Jennifer Ambrose, Research Analyst & Editor-in-Chief, AidGrade & WhyDev

Children in Rwanda

A lot of organisations that take international volunteers are problematic as development actors…  It’s critical to do your due diligence when choosing an organisation, and try to assess whether they’re doing effective work in the community.

Name: Jennifer Ambrose Current Position: Research Analyst & Editor-in-Chief
Nationality: American Organisation: AidGrade & WhyDev
Qualifications (and university): Master of Arts in International Development (The Fletcher School of Law and Diplomacy, Tufts University); Bachelor of Arts in International Relations (Claremont McKenna College)
LinkedIn Profile: https://www.linkedin.com/in/jeneambrose Years of experience:
3 (in development)/3 (overall)
Languages: English (native), French (proficient), Kinyarwanda (basic), Wolof (basic)

 

When did you first start working in development and what was your first role in the sector?

I’m not sure what I’d call my first “real” role in the sector. While studying abroad in Senegal during my junior year of college, I interned a couple days a week at a local NGO. The organisation was based in Dakar and was founded and run by a few Senegalese women. It provided donated materials and other support to rural communities.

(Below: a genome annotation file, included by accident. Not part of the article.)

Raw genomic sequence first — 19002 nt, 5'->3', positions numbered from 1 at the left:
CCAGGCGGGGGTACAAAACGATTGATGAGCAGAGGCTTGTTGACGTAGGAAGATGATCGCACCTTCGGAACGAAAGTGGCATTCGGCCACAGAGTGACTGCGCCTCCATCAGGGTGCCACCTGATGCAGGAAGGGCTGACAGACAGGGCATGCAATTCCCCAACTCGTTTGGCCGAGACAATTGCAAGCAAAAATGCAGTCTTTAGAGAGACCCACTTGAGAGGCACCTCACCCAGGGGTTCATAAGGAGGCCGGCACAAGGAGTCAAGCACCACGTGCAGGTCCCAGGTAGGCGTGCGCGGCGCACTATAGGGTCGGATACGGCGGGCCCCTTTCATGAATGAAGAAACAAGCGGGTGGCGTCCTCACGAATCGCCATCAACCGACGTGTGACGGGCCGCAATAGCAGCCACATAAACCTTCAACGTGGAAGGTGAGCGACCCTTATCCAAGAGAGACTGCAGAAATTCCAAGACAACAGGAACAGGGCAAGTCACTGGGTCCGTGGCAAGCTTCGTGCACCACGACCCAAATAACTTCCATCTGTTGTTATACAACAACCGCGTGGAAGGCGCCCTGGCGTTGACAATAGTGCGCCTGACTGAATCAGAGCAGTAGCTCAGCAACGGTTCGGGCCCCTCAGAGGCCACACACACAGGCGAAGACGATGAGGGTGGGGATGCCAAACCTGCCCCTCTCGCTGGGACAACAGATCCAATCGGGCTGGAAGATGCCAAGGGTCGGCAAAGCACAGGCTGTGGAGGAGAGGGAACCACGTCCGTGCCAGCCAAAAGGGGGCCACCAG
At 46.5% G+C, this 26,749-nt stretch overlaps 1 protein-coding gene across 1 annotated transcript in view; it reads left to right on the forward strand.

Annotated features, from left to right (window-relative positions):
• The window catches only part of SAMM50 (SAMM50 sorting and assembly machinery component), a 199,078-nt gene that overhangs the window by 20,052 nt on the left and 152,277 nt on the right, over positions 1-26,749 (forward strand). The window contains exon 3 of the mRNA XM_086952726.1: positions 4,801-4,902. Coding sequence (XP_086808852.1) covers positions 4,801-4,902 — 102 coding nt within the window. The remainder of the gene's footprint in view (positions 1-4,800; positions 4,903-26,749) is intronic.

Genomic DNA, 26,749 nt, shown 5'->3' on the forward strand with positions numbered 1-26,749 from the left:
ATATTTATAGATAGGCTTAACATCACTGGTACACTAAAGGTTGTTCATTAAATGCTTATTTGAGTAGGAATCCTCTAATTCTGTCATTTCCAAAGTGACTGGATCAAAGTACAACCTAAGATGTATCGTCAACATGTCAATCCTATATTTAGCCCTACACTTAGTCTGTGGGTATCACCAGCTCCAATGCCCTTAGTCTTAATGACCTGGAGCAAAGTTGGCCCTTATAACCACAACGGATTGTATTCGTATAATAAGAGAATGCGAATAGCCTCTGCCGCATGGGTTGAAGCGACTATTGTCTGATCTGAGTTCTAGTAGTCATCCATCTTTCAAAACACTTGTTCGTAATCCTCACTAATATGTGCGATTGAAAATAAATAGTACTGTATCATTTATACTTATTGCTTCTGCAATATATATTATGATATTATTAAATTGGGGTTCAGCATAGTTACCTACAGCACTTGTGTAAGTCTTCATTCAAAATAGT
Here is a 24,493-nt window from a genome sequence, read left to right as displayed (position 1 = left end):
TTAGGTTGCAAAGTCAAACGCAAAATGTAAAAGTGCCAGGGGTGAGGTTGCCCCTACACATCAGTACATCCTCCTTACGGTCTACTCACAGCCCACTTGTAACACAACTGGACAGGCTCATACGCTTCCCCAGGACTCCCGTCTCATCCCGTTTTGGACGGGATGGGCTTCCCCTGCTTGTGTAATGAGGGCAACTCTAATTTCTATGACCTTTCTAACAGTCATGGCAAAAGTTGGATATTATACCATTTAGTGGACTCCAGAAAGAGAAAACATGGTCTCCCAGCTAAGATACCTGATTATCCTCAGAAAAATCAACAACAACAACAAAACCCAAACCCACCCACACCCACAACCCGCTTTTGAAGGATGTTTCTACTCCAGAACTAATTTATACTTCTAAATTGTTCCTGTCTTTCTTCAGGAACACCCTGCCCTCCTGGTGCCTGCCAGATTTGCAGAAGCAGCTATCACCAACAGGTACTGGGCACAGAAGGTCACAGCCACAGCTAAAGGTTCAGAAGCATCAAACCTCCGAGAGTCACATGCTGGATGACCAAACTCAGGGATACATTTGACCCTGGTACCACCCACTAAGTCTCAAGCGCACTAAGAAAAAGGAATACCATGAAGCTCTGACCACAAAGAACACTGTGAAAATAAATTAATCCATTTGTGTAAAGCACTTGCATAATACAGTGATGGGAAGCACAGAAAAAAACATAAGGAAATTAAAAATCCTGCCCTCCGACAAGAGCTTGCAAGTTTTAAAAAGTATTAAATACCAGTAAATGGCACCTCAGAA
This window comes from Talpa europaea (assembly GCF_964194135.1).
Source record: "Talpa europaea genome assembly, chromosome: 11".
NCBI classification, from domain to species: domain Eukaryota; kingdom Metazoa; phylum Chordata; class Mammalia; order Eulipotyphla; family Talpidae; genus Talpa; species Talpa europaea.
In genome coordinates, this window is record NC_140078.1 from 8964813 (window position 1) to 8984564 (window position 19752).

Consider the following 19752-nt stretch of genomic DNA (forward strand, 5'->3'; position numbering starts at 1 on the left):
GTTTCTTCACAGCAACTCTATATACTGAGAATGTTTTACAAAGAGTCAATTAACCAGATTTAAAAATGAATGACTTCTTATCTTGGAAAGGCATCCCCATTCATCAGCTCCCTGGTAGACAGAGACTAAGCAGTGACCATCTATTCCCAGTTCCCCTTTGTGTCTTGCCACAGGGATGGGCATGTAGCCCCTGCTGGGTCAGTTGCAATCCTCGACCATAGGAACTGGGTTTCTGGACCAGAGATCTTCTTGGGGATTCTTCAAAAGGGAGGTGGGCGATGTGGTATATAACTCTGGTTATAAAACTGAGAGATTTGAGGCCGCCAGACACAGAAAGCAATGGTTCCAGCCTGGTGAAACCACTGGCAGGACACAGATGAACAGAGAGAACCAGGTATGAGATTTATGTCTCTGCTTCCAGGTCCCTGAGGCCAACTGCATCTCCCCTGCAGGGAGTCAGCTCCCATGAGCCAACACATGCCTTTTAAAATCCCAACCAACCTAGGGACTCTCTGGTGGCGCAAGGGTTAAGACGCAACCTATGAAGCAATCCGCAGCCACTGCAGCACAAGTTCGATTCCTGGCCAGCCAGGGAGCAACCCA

The following summer, I volunteered for two months in Uganda. The organisation I worked with there had established a secondary school and an after-school program, where I taught English classes and led extra-curricular activities. They also organised seminars on health and entrepreneurship for women’s groups and provided donated household supplies to child-headed families. That organisation was founded by a Ugandan and had a few local staff, but relied largely on international volunteers to teach in the school and help with the other programs.

But my first more notable experience in development was serving as a Peace Corps Volunteer in Rwanda for two years. The work Peace Corps Volunteers do varies tremendously, as do their exact living situations. But the general intention is for volunteers to live in areas where ex-pats typically don’t stay and to really integrate into their host communities. Ideally, volunteers can use their understanding of the local context and close relationships with people there to help determine what their needs are and how they can be addressed. I lived in a small town in northeastern Rwanda, and my work was two-fold. I worked with a couple of schools in the area and taught English classes (as nearly all volunteers do!), wrote grant proposals to get funding for some sanitation projects, and coordinated donations of school materials from an international organisation. I also helped a local NGO implement two larger projects across the district: one that helped farmers organise cooperatives and one that trained health educators.